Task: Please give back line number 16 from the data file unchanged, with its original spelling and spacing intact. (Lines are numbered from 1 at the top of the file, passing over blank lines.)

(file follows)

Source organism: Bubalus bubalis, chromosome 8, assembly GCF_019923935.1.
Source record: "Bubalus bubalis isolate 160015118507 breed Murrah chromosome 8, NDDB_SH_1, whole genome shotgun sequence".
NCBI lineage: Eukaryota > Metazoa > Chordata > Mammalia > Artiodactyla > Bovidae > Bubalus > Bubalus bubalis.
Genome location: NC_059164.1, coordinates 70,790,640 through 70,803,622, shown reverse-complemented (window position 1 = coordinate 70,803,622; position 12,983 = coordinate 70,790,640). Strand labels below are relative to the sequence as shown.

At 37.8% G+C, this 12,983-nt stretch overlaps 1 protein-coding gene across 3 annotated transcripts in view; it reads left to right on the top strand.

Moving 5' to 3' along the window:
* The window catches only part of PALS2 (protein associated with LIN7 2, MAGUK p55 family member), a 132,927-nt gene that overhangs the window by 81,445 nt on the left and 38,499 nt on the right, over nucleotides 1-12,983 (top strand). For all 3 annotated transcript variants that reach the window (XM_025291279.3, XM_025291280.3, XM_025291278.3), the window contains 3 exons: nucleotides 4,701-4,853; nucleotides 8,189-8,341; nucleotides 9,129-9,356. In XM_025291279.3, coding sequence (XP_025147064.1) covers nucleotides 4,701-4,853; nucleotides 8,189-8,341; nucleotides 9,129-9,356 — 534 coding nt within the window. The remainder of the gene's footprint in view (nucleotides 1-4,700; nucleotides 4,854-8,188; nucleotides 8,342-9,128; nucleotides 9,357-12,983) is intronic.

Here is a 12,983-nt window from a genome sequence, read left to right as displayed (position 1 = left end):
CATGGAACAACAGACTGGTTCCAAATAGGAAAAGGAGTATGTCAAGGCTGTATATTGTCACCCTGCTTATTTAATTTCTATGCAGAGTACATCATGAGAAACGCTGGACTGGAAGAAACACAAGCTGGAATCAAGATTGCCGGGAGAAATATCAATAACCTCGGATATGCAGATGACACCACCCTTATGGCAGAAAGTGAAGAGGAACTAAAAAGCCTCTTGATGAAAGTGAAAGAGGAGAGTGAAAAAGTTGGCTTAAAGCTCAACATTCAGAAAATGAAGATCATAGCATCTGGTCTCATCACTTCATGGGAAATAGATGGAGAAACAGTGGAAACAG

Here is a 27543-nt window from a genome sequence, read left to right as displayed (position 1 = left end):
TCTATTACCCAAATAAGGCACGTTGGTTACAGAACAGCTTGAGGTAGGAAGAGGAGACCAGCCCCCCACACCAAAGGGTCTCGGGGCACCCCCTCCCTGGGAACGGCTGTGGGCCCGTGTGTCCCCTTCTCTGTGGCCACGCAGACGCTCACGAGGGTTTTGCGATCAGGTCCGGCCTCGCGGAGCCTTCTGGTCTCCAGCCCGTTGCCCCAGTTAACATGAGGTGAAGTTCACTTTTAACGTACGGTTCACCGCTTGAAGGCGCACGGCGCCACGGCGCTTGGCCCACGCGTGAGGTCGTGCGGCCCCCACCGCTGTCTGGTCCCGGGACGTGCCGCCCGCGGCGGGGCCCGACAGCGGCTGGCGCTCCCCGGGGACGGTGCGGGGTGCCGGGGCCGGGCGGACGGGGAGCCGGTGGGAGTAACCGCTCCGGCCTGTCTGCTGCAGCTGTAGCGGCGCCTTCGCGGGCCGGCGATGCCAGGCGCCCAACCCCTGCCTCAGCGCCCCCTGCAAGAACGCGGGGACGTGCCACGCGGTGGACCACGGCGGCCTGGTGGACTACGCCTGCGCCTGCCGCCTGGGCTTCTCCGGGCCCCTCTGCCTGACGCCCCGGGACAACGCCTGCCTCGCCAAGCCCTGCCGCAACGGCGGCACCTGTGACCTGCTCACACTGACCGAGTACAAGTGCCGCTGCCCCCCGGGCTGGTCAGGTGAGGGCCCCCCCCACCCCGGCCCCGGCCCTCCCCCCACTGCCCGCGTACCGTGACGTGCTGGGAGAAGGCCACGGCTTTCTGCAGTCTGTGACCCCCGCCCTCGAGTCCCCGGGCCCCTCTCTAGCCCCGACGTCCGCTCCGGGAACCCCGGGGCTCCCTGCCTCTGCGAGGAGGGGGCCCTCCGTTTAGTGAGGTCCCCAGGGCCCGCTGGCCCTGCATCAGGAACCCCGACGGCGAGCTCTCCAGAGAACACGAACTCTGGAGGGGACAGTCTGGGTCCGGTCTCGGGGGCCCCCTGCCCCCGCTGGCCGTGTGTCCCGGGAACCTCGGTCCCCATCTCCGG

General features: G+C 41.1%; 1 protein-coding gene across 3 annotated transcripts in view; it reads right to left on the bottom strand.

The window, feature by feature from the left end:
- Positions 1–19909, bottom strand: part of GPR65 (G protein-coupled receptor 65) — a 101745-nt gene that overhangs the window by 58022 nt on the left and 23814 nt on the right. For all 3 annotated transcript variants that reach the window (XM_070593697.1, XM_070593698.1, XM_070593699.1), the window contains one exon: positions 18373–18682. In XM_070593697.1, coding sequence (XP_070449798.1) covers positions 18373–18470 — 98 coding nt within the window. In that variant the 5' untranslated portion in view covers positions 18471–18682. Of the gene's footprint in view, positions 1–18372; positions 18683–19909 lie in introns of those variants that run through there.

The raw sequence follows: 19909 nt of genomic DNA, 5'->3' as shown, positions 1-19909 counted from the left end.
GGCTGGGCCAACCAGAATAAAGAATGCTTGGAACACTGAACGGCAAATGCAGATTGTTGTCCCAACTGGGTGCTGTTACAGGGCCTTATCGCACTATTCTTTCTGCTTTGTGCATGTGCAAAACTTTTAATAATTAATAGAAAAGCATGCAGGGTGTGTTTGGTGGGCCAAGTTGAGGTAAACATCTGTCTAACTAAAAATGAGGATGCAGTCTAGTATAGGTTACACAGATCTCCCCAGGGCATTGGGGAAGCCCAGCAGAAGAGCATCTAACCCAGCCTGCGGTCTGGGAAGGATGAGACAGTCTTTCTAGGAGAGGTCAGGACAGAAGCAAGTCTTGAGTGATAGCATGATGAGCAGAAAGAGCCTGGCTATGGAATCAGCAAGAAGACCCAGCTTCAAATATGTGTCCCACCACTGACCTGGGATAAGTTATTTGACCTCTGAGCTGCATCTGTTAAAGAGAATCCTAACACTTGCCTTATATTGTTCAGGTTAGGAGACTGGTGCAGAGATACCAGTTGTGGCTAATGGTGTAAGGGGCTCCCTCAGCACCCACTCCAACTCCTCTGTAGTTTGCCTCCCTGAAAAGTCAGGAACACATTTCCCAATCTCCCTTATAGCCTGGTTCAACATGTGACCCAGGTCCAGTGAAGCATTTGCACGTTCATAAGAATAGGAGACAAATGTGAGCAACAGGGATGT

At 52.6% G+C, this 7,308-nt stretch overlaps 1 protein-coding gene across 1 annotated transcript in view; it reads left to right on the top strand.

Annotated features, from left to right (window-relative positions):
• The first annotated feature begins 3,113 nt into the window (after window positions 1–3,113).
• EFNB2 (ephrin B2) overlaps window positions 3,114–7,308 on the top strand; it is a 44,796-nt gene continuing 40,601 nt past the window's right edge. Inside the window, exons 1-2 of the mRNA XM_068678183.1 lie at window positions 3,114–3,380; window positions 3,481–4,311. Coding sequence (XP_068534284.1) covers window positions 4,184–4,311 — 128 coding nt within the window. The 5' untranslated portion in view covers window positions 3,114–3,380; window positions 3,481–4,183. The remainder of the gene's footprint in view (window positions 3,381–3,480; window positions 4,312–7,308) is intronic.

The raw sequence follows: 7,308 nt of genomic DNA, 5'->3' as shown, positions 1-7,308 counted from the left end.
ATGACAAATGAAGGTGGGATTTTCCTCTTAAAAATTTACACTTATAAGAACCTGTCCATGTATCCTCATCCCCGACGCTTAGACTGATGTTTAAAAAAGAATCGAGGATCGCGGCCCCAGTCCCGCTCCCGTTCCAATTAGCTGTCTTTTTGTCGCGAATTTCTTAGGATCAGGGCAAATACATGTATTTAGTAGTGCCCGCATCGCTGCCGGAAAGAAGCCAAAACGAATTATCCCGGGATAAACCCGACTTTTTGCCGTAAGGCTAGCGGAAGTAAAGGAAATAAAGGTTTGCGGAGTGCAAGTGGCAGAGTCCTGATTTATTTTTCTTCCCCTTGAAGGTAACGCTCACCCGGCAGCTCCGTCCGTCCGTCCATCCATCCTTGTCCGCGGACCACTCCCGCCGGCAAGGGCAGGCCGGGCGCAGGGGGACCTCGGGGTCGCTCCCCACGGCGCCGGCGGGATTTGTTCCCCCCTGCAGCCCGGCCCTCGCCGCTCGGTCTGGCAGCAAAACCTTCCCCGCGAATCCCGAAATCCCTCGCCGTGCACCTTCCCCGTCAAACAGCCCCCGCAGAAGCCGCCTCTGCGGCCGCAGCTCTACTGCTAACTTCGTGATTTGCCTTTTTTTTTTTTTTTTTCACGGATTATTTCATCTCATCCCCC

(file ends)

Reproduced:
GGCTGGGCCAACCAGAATAAAGAATGCTTGGAACACTGAACGGCAAATGCAGATTGTTGTCCCAACTGGGTGCTGTTACAGGGCCTTATCGCACTATTCTTTCTGCTTTGTGCATGTGCAAAACTTTTAATAATTAATAGAAAAGCATGCAGGGTGTGTTTGGTGGGCCAAGTTGAGGTAAACATCTGTCTAACTAAAAATGAGGATGCAGTCTAGTATAGGTTACACAGATCTCCCCAGGGCATTGGGGAAGCCCAGCAGAAGAGCATCTAACCCAGCCTGCGGTCTGGGAAGGATGAGACAGTCTTTCTAGGAGAGGTCAGGACAGAAGCAAGTCTTGAGTGATAGCATGATGAGCAGAAAGAGCCTGGCTATGGAATCAGCAAGAAGACCCAGCTTCAAATATGTGTCCCACCACTGACCTGGGATAAGTTATTTGACCTCTGAGCTGCATCTGTTAAAGAGAATCCTAACACTTGCCTTATATTGTTCAGGTTAGGAGACTGGTGCAGAGATACCAGTTGTGGCTAATGGTGTAAGGGGCTCCCTCAGCACCCACTCCAACTCCTCTGTAGTTTGCCTCCCTGAAAAGTCAGGAACACATTTCCCAATCTCCCTTATAGCCTGGTTCAACATGTGACCCAGGTCCAGTGAAGCATTTGCACGTTCATAAGAATAGGAGACAAATGTGAGCAACAGGGATGT